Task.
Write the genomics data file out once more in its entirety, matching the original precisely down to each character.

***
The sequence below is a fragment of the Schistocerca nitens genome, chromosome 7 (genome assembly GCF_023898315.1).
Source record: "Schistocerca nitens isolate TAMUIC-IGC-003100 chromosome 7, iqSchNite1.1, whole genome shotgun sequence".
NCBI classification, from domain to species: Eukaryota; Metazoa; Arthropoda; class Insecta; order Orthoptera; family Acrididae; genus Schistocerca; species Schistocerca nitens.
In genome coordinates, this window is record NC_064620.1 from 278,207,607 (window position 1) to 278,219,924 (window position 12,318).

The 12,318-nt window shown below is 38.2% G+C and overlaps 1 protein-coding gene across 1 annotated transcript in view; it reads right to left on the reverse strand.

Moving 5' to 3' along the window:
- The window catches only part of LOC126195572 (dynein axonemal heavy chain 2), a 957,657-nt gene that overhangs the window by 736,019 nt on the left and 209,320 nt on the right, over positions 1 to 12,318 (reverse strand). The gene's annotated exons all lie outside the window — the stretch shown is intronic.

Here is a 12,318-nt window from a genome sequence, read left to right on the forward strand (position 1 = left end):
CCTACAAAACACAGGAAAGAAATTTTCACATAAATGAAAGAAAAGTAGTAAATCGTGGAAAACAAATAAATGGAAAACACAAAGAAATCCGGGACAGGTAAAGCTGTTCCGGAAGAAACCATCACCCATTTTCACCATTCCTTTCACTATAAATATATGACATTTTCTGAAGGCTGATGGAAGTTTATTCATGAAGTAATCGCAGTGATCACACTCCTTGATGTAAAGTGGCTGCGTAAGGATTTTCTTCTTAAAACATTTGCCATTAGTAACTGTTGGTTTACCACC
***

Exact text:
The sequence below is a fragment of the Schistocerca nitens genome, chromosome 7 (genome assembly GCF_023898315.1).
Source record: "Schistocerca nitens isolate TAMUIC-IGC-003100 chromosome 7, iqSchNite1.1, whole genome shotgun sequence".
NCBI classification, from domain to species: Eukaryota; Metazoa; Arthropoda; class Insecta; order Orthoptera; family Acrididae; genus Schistocerca; species Schistocerca nitens.
In genome coordinates, this window is record NC_064620.1 from 278,207,607 (window position 1) to 278,219,924 (window position 12,318).

The 12,318-nt window shown below is 38.2% G+C and overlaps 1 protein-coding gene across 1 annotated transcript in view; it reads right to left on the reverse strand.

Moving 5' to 3' along the window:
- The window catches only part of LOC126195572 (dynein axonemal heavy chain 2), a 957,657-nt gene that overhangs the window by 736,019 nt on the left and 209,320 nt on the right, over positions 1 to 12,318 (reverse strand). The gene's annotated exons all lie outside the window — the stretch shown is intronic.

Here is a 12,318-nt window from a genome sequence, read left to right on the forward strand (position 1 = left end):
CCTACAAAACACAGGAAAGAAATTTTCACATAAATGAAAGAAAAGTAGTAAATCGTGGAAAACAAATAAATGGAAAACACAAAGAAATCCGGGACAGGTAAAGCTGTTCCGGAAGAAACCATCACCCATTTTCACCATTCCTTTCACTATAAATATATGACATTTTCTGAAGGCTGATGGAAGTTTATTCATGAAGTAATCGCAGTGATCACACTCCTTGATGTAAAGTGGCTGCGTAAGGATTTTCTTCTTAAAACATTTGCCATTAGTAACTGTTGGTTTACCACC